Council approves new restrictions on flavored tobacco

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The City Council has unanimously voted to approve new restrictions on the sale of flavored tobacco products — a policy change designed to prevent young people from smoking.

The sale of flavored tobacco products will be limited to specialty tobacco shops, which are required to restrict people under age 18 from entering. 

Menthol flavored products, however, are exempt from the new regulation.

The effective date of the changes will be Jan. 1. 2016 instead of Sept. 1, 2015 as originally proposed.

The amendment to the city’s tobacco ordinance authored by Council Members Cam Gordon (Ward 2) and Blong Yang (Ward 5) was in a response to a push from the city’s Youth Congress, a group of youth leaders who brought the issue to the Council’s attention. The products have flavors like chocolate and grape and are marketed like candy.

“We heard loud and clear from Minneapolis youth that flavored tobacco products are what most kids use when they start smoking,” said Gordon, chair of the Health, Environment and Community Engagement Committee. “We believe that limiting access to these products will help prevent youth from becoming addicted to nicotine and dramatically improve the health of future generations.”

Yang and other Council members noted that tobacco-related illnesses are the leading cause of preventable death in the city and the harms of tobacco disproportionately impact communities of color.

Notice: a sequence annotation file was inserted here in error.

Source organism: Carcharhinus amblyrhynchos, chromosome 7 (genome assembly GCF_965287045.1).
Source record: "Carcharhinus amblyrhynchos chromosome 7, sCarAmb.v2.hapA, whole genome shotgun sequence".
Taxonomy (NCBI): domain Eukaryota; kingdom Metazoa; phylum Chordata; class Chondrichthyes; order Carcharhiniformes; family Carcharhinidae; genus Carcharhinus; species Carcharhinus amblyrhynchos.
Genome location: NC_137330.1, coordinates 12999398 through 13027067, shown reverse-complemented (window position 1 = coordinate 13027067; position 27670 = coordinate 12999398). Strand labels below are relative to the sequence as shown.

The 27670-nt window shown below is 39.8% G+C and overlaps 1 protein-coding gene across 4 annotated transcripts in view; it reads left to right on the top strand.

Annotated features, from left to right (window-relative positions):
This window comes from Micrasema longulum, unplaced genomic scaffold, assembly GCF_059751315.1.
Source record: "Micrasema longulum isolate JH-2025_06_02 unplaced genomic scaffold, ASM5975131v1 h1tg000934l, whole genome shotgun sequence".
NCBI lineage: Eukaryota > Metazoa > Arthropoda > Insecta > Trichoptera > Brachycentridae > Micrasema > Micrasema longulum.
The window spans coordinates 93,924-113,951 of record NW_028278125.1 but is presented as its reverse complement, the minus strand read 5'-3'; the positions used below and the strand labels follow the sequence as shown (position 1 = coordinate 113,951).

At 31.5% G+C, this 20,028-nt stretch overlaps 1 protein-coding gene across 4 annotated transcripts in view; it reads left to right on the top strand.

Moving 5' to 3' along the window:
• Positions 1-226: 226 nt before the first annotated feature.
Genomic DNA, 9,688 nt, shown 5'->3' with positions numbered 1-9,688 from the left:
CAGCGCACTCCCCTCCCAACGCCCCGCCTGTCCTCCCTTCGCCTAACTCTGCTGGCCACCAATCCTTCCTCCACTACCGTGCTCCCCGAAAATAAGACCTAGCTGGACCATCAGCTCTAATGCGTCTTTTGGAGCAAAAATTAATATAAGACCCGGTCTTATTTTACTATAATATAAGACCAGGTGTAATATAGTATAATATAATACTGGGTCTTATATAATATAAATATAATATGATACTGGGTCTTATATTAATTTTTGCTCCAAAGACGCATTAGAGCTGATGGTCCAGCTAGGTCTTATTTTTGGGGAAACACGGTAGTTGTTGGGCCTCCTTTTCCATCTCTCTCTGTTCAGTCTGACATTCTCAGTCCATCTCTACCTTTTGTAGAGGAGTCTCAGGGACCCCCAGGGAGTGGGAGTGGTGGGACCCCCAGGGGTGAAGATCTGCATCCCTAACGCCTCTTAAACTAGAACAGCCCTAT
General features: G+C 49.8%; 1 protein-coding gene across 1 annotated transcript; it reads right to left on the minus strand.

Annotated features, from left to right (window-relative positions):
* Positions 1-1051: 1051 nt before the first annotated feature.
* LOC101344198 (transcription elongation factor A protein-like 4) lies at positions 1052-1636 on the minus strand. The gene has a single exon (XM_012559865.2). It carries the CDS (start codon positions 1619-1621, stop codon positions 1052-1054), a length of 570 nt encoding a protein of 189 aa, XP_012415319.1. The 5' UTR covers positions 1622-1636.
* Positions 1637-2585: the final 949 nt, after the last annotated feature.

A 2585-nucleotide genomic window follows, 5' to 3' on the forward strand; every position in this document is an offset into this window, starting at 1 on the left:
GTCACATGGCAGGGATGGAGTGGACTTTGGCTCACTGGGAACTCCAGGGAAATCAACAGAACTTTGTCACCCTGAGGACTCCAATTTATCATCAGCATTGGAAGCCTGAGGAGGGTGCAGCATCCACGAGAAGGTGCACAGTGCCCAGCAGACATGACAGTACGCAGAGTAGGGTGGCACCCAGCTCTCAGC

City Council President Barb Johnson (Ward 4) shared a personal story about how tobacco use has impacted her family. Her father died of lung cancer at the age of 39, leaving behind seven children.

She said it’s been an “eye opener” to learn about how many youth are trying flavored tobacco products.

“This is a really great step in dealing sensibly with a public health issue that effects all of us,” she said.

In addition to limiting the sale of flavored tobacco products to specialty tobacco shops, the regulation also sets a minimum price of $2.60 for cigars.

Gas station and convenience station owners criticized the ordinance amendment at two public hearings at City Hall in June, saying the change will impact their bottom lines.

The ordinance change now limits the sale of the products to 25 tobacco shops compared to 420 places in the city (gas stations, markets, etc.) that currently sell them. 

The flavored tobacco products covered by the proposed ordinance amendments include little cigar and cigarillo products, e-juice, shisha, smokeless tobacco and other non-cigarette tobacco products.

Mayor Betsy Hodges commended the Council for the update to the tobacco ordinance.

“The well-being of our young people requires attention from many angles,” she said. “I’m thankful the City Council has taken steps forward to help protect young health and cut down on preventable tobacco deaths.”